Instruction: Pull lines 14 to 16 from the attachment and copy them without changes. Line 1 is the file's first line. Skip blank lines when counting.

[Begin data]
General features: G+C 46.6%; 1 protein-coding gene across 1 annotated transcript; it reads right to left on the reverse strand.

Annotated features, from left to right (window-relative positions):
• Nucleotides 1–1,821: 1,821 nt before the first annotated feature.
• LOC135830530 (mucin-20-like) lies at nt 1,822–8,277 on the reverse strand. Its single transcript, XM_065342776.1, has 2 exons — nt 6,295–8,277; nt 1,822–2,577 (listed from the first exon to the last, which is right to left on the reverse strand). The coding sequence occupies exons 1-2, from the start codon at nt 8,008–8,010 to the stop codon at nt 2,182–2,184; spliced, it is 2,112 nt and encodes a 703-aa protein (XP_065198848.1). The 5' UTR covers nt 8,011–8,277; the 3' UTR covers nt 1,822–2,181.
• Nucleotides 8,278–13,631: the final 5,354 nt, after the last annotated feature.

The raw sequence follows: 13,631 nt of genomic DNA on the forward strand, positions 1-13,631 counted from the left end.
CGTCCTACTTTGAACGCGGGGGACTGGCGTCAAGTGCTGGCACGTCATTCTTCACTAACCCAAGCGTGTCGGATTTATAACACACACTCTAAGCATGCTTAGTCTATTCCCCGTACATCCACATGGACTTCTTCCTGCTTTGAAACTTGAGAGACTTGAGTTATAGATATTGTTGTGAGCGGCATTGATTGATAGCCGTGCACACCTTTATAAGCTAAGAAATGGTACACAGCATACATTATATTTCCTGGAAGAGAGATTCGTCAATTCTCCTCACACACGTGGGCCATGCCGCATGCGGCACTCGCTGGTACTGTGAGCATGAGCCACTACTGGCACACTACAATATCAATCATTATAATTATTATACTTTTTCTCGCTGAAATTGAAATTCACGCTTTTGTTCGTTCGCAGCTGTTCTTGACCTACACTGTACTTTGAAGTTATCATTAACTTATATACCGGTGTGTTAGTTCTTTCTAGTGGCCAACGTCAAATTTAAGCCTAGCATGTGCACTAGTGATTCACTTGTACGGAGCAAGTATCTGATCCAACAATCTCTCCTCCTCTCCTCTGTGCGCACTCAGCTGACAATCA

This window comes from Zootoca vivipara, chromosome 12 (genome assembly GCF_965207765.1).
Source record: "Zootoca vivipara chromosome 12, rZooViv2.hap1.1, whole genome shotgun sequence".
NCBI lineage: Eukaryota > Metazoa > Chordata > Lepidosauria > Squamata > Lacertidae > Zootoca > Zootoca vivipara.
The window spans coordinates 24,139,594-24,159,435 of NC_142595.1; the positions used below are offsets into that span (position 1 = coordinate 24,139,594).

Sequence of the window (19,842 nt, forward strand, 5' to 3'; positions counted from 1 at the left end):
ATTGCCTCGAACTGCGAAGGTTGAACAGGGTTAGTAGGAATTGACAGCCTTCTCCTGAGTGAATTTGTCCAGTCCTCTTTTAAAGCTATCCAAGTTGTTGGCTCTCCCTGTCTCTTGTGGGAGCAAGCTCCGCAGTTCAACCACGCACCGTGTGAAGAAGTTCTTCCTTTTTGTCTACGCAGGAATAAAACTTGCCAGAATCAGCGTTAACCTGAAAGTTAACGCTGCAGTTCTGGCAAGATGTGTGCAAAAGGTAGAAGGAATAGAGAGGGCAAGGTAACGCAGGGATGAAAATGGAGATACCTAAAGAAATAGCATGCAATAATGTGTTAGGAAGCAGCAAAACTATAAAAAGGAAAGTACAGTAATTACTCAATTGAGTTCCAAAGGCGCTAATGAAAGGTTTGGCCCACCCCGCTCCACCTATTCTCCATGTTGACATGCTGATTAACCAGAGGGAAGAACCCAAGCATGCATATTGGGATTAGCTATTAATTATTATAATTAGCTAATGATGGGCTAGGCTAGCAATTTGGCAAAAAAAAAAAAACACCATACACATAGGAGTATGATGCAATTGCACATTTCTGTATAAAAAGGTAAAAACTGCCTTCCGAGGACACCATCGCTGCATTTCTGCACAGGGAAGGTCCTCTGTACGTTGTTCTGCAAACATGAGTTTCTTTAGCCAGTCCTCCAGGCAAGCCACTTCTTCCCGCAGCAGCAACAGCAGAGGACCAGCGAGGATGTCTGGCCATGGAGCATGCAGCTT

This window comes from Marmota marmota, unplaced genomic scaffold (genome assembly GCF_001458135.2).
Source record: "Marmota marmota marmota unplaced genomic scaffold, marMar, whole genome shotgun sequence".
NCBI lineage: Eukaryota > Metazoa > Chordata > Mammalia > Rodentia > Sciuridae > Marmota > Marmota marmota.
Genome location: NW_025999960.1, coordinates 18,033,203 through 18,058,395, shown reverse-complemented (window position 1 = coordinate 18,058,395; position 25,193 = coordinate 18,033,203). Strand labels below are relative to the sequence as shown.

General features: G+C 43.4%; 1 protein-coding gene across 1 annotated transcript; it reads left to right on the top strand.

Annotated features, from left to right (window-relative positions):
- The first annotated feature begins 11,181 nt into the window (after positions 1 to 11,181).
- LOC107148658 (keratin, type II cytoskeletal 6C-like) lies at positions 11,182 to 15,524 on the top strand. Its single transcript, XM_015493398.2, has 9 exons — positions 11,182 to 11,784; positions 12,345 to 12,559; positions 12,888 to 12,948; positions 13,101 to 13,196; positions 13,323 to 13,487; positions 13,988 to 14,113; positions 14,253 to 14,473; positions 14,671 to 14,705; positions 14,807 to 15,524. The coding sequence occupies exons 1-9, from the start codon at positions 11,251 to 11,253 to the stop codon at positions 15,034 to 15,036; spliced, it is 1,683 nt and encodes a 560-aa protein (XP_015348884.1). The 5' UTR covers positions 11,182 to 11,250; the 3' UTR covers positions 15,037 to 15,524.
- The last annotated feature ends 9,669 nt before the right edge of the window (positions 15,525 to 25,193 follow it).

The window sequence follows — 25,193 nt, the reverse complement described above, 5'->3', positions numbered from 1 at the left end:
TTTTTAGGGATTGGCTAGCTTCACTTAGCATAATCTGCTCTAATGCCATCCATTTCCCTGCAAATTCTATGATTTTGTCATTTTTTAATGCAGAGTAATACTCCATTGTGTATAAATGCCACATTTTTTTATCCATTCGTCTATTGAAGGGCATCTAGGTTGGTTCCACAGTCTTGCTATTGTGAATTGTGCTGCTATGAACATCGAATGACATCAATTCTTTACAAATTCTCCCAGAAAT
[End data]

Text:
This window comes from Marmota marmota, unplaced genomic scaffold (genome assembly GCF_001458135.2).
Source record: "Marmota marmota marmota unplaced genomic scaffold, marMar, whole genome shotgun sequence".
NCBI lineage: Eukaryota > Metazoa > Chordata > Mammalia > Rodentia > Sciuridae > Marmota > Marmota marmota.